|Synopsis on Integrated Pest Management in Developing Countries (NRI, 1991, 20 p.)|
31. The point has been made earlier in this report that the practice of IPM puts high demands on the user. The technologies must first be available, accessible and comprehensible; they must then be assembled to meet the particular needs of pest management problems that vary constantly. Although it is possible to identify IPM 'packages' of fairly wide applicability, true IPM more closely resembles a technology basket from which intelligent choices must be made by the farmer.
32. Farmers are the ultimate users of IPM technologies. They need to be able to make reactive decisions in order to respond to and solve a particular problem. Compared with IPM approaches, prescriptive methods of pest control based on pesticides simplify farmers' decision making. IPM demands greater skills of farmers in their being able to select (from a choice of) options which will be appropriate to their farming system at the time the decision has to be taken. It is clear in this context that conventional extension service activities based on prescriptive advice are unlikely to be viable. It is inconceivable that extension workers could advise under all circumstances on appropriate, timely action in the context of the individual's farming system.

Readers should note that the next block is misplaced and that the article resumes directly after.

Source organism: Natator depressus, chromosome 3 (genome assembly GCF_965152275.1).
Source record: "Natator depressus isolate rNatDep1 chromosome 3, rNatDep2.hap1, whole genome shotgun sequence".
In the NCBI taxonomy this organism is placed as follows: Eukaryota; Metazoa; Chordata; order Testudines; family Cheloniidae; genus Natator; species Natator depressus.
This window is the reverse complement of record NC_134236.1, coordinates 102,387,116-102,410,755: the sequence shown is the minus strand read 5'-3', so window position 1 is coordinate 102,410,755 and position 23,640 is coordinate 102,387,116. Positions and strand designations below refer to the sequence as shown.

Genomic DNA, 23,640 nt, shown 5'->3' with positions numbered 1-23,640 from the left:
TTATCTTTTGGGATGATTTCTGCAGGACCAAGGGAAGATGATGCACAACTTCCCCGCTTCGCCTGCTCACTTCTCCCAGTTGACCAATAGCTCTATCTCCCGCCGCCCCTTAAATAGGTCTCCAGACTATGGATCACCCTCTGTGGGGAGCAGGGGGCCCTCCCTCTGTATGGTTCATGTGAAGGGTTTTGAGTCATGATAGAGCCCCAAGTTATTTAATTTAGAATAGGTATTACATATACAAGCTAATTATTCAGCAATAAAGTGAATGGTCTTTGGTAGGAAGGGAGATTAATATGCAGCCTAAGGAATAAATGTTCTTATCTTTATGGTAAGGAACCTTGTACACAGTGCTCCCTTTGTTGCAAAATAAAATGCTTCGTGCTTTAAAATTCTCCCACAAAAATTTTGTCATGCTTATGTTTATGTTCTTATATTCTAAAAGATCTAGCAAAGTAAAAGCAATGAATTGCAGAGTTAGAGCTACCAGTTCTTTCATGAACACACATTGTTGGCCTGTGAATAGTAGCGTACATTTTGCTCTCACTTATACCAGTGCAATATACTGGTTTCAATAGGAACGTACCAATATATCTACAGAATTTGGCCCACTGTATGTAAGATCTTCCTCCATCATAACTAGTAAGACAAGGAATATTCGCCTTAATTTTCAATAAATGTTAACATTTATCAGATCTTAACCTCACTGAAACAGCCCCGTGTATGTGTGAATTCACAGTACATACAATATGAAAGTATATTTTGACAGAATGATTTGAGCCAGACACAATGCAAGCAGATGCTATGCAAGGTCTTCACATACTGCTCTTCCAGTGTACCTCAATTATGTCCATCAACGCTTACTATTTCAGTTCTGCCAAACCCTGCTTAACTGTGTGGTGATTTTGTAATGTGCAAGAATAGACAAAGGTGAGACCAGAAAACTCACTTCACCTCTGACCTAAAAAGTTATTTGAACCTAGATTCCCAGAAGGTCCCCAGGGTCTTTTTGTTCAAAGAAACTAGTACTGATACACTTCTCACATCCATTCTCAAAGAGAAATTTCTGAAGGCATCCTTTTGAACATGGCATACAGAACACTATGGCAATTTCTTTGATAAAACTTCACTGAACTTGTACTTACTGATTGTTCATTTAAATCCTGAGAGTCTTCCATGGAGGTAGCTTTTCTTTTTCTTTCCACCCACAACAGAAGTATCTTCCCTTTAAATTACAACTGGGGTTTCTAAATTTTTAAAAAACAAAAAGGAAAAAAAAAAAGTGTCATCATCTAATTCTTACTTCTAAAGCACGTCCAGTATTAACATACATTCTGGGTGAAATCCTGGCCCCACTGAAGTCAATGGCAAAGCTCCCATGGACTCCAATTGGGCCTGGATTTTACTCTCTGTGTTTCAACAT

33. Farmer education and a sense of their ownership and control over the new IPM technologies are essential for future success. Farmers manage complex cropping systems and experience has shown that they are capable of understanding the principles that must be applied to achieve IPM. The technologies themselves must be presented in a form that enables the farmer to see how they may be fitted into his or her farming system. This is a major challenge for adaptive research and demands a much improved knowledge of the farmers' decision process and the ability to produce technologies to meet the needs of a range of farmer types.
In Malaysia, vegetable farmers benefitted from discussions and demonstration trails on control of Plutella xylostella and are now aware of the usefulness of parasitoids against the moth. Many held back spraying of their cabbage crops until a higher level of P. xylostella is observed resulting in reduced insecticide use.